Degenerative Spondylolisthesis Score (DS Score) as a Significant Predictor of the Development of DS in Female Cohort

Degenerative Spondylolisthesis Score (DS Score) as a Significant Predictor of the Development of DS in Female Cohort

Proceedings of the NASS 25th Annual Meeting / The Spine Journal 10 (2010) 1S–149S 1 5 Raderrick Davey, MD, FRCSC , Marcel Dvorak, MD, FRCSC , Joel F...

48KB Sizes 0 Downloads 0 Views

Proceedings of the NASS 25th Annual Meeting / The Spine Journal 10 (2010) 1S–149S 1

5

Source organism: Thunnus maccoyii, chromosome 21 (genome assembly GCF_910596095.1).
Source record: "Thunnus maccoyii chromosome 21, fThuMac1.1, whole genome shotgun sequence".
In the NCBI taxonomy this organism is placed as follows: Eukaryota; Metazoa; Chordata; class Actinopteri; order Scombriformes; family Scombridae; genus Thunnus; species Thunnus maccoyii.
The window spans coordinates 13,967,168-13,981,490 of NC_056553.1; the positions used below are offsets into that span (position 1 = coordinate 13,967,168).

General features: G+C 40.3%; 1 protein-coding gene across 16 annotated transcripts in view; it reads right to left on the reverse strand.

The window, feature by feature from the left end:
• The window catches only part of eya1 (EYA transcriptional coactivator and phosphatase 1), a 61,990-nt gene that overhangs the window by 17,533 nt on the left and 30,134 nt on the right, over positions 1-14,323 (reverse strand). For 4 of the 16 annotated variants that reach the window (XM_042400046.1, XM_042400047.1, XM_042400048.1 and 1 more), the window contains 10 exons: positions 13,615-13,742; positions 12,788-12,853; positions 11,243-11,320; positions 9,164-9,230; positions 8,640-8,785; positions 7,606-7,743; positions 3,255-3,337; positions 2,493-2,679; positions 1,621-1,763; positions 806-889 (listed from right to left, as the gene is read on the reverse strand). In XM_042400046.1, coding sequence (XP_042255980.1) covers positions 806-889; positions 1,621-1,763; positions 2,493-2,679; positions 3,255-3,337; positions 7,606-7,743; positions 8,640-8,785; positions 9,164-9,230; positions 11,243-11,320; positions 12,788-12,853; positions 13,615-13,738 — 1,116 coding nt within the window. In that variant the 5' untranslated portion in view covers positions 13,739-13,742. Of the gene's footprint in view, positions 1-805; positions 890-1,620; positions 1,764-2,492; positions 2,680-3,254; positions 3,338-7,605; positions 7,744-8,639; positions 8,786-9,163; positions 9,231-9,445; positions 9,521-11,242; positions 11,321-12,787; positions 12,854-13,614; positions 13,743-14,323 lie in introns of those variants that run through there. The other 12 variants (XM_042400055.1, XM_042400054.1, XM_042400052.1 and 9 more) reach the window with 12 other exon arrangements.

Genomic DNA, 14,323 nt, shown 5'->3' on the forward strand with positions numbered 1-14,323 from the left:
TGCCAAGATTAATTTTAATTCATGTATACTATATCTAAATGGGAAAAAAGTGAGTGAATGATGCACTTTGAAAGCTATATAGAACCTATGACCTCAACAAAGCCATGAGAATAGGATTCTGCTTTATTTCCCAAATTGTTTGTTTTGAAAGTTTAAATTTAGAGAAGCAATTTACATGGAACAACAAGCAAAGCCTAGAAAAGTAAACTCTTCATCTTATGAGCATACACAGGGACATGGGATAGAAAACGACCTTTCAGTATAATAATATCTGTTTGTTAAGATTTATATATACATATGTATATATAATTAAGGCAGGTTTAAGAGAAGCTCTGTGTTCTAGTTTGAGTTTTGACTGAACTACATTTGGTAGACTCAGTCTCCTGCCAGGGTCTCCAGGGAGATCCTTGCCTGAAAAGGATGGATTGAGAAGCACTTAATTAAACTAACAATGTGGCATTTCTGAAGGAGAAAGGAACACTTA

Raderrick Davey, MD, FRCSC , Marcel Dvorak, MD, FRCSC , Joel Finkelstein, MD, FRCSC6, Charles Fisher, MD, FRCSC5, Rajiv Gandhi, MD, FRCSC1, Stephen Lewis, MD, FRCSC1, Nizar Mahomed, MD, FRCSC1, William Oxner, MD, FRCSC4, Albert Yee, MD, FRCSC6; 1University Health Network, Toronto Western Hospital, University of Toronto, Toronto, ON, Canada; 2 Ottawa Hospital, Ottawa, ON, Canada; 3Atlantic Health Sciences Corporation, St John’s, NB, Canada; 4QEII Health Sciences Center, Halifax, NS, Canada; 5Vancouver Coastal Health Research Institute, Vancouver, BC, Canada; 6Sunnybrook Health Sciences Center, Toronto, ON, Canada BACKGROUND CONTEXT: Several tightly controlled studies have shown that surgical intervention for lumbar spinal stenosis (LSS) leads to improved quality of life over nonoperative treatment (Weinstein 2008). In addition the results of smaller single center studies have shown that surgical intervention for LSS yielded comparable results to both hip and knee arthroplasty (THA/TKA). Whether these results are generalizable to routine clinical practice, particularly on a national perspective is unknown. PURPOSE: The primary purpose of this study is to nationally compare the relative improvement in quality of life after surgical intervention for focal lumbar spinal stenosis (FLSS) compared to hip and knee osteoarthritis. STUDY DESIGN/SETTING: A Canadian multicenter retrospective cohort study was performed. PATIENT SAMPLE: Patients who had primary 1–2 level spinal decompression with or without instrumented fusion for FLSS and THA/TKA for primary osteoarthritis. OUTCOME MEASURES: Change in preoperative to postoperative SF-36 - Physical Component Summary (PCS) score. METHODS: A cohort of primary 1–2 level spinal decompression (n5389) with (n5224/389) or without instrumented fusion for spinal stenosis (n5179 with degenerative spondylolisthesis) with a minimum of 2 year follow-up were compared to a cohort of primary total hip (n5178) and knee (n5235) arthroplasty for osteoarthritis (n5413) using multivariable regression modeling. RESULTS: The mean age (yrs) and percent females for the spine, hip and knee groups were 63.3/58.5, 66.0/46.9, and 65.8/64.3 respectively. All three groups experienced significant improvement of baseline PCS (p!0.001). (Table 1) Unadjusted change in PCS was superior for hips, however, there was no difference in knee compared to spine outcomes. Univariate predictors (p!0.01) of greater PCS change included younger age, higher baseline MCS, lower baseline PCS, fusion, spondylolisthesis and geographic site. Using Scheffe’s test for multiple comparisons, no one specific site was better than the other. The difference between sites was not clinically significant. Multivariable regression analysis revealed that hip replacement resulted in superior change in PCS while spines where equivalent to knees. Similar finding was noted regarding the number of patients reaching minimal clinical important difference (MCID) and substantial clinical benefit (SCB). The mean improvement in SF-36 sub-component scores were comparable to the results of the SPORT studies. CONCLUSIONS: Significant improvement in HRQOL following surgical treatment of FLSS is consistently achieved nationally. Furthermore, this data is comparable to the SPORT trails, and thus this study supports generalizablility of the SPORT data. This finding also suggests that a significant selection bias effect in the FLSS results is less likely. The overall change in PCS for FLSS is equivalent to knee arthroplasty, but inferior to hip replacement. These results support the need for increased knowledge transfer and advocacy regarding the management of this growing spine demographic. FDA DEVICE/DRUG STATUS: This abstract does not discuss or include any applicable devices or drugs.